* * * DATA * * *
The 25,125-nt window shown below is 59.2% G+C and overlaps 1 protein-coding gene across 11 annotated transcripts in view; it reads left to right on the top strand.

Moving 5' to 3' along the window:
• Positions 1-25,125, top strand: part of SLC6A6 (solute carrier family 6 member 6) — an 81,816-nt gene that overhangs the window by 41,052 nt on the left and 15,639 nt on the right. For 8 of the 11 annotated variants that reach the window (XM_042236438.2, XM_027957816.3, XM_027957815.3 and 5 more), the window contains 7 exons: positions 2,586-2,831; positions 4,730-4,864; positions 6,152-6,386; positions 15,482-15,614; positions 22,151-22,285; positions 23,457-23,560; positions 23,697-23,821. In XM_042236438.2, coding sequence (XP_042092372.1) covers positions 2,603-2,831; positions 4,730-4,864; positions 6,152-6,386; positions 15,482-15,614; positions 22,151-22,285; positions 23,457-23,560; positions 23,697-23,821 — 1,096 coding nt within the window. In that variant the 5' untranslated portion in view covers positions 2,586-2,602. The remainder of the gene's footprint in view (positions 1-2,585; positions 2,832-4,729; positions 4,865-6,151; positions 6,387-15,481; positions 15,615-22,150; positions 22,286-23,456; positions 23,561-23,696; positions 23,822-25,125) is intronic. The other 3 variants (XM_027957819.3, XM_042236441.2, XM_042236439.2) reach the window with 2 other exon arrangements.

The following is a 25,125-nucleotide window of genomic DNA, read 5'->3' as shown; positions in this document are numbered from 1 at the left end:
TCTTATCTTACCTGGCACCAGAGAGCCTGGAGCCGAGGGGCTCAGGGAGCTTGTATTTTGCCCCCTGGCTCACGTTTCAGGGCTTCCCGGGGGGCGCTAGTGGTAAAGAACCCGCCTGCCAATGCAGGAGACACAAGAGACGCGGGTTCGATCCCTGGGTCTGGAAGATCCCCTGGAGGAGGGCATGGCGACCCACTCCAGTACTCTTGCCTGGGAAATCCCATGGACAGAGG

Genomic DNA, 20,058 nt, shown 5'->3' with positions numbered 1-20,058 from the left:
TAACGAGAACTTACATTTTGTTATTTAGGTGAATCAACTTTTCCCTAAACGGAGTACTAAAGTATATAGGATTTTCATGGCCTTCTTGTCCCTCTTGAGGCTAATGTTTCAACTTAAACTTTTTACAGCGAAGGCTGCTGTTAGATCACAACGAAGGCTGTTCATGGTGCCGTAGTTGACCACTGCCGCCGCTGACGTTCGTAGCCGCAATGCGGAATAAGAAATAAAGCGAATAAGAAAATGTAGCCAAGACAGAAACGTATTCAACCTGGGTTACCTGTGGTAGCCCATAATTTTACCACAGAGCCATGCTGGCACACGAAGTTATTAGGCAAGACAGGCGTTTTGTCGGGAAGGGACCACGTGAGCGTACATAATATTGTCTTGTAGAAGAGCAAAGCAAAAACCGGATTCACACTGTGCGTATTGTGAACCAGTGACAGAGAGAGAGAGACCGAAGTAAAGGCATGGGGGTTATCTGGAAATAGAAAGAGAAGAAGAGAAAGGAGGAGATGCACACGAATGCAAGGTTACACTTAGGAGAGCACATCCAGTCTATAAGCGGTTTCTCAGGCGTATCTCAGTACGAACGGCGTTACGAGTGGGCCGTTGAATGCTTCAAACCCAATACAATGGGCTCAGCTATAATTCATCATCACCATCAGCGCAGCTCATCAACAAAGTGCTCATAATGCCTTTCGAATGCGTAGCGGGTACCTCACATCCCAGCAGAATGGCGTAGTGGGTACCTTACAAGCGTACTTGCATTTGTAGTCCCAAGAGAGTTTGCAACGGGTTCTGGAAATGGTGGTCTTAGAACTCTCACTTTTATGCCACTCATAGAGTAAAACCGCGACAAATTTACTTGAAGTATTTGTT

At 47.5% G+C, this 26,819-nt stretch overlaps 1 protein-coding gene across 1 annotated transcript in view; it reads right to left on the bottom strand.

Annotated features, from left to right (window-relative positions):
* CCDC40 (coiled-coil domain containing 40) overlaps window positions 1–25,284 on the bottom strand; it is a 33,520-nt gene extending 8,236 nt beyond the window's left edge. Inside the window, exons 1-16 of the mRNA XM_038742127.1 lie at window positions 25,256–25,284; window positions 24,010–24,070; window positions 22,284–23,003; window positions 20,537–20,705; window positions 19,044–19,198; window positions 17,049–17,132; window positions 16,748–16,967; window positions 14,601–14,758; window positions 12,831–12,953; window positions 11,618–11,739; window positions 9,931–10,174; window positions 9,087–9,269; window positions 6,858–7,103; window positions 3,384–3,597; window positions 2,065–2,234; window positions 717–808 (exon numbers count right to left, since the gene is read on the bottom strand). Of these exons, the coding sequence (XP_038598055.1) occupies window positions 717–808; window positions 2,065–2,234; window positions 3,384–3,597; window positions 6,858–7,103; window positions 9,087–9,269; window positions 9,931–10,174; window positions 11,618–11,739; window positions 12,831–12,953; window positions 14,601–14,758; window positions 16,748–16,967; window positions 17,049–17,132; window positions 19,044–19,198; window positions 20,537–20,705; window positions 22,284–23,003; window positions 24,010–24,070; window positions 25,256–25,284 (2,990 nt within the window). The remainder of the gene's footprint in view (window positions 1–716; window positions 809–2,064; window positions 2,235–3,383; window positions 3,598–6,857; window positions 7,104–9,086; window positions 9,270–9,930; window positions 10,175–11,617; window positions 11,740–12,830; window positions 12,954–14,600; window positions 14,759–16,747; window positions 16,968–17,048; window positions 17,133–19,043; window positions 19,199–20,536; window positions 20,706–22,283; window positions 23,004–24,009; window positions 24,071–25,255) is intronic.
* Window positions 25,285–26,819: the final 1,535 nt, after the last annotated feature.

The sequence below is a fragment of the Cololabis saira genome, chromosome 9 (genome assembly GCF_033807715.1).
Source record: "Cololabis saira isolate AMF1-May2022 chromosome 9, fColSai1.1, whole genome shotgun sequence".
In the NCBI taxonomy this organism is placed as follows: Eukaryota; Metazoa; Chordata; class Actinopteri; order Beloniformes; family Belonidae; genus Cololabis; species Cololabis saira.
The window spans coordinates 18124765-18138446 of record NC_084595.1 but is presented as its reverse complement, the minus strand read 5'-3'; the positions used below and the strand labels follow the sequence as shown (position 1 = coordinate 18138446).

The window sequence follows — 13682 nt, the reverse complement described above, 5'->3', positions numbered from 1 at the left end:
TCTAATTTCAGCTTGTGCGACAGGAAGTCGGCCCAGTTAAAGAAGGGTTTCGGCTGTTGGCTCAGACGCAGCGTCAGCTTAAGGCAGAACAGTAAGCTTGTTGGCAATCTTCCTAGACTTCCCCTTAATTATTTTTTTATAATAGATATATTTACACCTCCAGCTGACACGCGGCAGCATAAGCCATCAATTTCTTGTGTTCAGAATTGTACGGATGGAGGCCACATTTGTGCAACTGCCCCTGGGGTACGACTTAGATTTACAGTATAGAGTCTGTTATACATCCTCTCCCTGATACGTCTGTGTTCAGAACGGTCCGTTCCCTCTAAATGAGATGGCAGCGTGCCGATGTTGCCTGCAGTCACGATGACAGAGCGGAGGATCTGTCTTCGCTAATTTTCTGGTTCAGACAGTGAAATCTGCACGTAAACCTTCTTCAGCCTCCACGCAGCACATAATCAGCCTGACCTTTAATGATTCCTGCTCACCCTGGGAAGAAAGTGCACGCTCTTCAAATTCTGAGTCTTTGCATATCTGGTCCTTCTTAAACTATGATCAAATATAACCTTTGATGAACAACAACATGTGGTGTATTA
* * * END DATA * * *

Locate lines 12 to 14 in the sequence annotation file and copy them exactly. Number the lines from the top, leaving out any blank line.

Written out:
The sequence below is a fragment of the Cololabis saira genome, chromosome 9 (genome assembly GCF_033807715.1).
Source record: "Cololabis saira isolate AMF1-May2022 chromosome 9, fColSai1.1, whole genome shotgun sequence".
In the NCBI taxonomy this organism is placed as follows: Eukaryota; Metazoa; Chordata; class Actinopteri; order Beloniformes; family Belonidae; genus Cololabis; species Cololabis saira.